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From The President: The Power of Science, the Preservation of the Fourth Amendment, and the Strength of Gideon
By Steven D. Benjamin
From The President columns.
As I begin my term as president, I have three goals for NACDL. The first goal is to increase our use of science, a field criminal defense lawyers approach with fear and distrust. That we question and challenge its admissibility and weight when it is offered as evidence by the prosecution is appropriate. Our training seminars so far have focused on how to do just that.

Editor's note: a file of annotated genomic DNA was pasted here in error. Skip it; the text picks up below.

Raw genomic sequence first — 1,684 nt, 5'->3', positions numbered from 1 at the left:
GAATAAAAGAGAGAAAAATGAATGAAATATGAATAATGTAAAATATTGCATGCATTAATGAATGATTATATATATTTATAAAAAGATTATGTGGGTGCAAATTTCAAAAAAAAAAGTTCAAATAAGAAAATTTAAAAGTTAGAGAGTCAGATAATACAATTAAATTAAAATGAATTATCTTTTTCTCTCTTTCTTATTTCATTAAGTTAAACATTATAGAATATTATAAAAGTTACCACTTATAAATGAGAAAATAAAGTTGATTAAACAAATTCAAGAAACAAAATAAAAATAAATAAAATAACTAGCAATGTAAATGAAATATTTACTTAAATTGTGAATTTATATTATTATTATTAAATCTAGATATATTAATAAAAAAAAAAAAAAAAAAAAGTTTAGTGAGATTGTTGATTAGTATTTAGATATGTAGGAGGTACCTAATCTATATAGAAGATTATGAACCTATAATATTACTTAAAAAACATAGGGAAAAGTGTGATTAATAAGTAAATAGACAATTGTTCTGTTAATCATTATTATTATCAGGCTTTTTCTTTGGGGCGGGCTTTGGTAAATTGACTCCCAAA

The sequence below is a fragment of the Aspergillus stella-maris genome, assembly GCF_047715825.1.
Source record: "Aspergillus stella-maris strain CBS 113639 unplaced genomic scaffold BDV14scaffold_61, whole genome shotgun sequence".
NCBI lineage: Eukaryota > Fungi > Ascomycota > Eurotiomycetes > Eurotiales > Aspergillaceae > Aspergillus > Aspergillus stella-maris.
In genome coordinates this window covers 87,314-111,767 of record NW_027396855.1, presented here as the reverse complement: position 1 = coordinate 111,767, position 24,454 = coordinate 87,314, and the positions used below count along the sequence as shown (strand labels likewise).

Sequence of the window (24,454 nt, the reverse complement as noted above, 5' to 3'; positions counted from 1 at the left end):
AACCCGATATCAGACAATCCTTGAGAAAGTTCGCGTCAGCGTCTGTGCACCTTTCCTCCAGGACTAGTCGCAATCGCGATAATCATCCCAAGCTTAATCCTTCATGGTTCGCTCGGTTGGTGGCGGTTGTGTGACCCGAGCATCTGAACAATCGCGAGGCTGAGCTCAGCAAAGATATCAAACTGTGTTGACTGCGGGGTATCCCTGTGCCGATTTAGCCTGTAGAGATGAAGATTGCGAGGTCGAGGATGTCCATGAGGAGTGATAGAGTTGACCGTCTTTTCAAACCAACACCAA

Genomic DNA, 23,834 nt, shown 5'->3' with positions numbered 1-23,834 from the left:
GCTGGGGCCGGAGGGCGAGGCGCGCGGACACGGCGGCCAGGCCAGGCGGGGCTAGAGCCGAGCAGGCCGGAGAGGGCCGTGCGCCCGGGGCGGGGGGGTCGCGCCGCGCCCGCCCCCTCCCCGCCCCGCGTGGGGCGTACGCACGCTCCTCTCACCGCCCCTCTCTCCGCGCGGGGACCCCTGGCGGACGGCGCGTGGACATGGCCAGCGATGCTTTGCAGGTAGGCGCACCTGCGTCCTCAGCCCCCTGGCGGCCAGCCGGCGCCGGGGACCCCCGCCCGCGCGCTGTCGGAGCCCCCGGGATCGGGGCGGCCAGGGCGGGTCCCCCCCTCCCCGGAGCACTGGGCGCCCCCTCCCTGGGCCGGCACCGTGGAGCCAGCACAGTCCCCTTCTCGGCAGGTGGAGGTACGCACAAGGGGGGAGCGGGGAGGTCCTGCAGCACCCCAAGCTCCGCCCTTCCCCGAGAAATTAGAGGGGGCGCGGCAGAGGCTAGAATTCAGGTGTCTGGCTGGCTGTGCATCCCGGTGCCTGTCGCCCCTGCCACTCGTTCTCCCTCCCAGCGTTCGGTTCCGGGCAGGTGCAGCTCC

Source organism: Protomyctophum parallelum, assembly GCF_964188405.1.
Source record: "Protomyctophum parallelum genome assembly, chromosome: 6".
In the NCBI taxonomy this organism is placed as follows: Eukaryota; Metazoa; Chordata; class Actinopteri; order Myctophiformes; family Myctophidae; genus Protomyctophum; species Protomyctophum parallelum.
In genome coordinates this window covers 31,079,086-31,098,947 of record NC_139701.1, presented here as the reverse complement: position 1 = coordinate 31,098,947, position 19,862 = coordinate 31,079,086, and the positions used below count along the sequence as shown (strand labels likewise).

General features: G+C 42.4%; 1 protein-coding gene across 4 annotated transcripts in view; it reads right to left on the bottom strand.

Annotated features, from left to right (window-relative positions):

But our training on confrontation must be supplemented with training our lawyers how to use science to prove their case. The scientific method values objectivity, peer review, protocols, testing, and the avoidance of bias — the very factors that by their absence can render eyewitness and other lay testimony so unreliable. Whether our defense is one of reasonable doubt, actual innocence, an affirmative defense, or a mitigating circumstance, scientific evidence is the most powerful proof available. Next February, in Washington, D.C., in collaboration with our best trial lawyers and the American Academy of Forensic Sciences,
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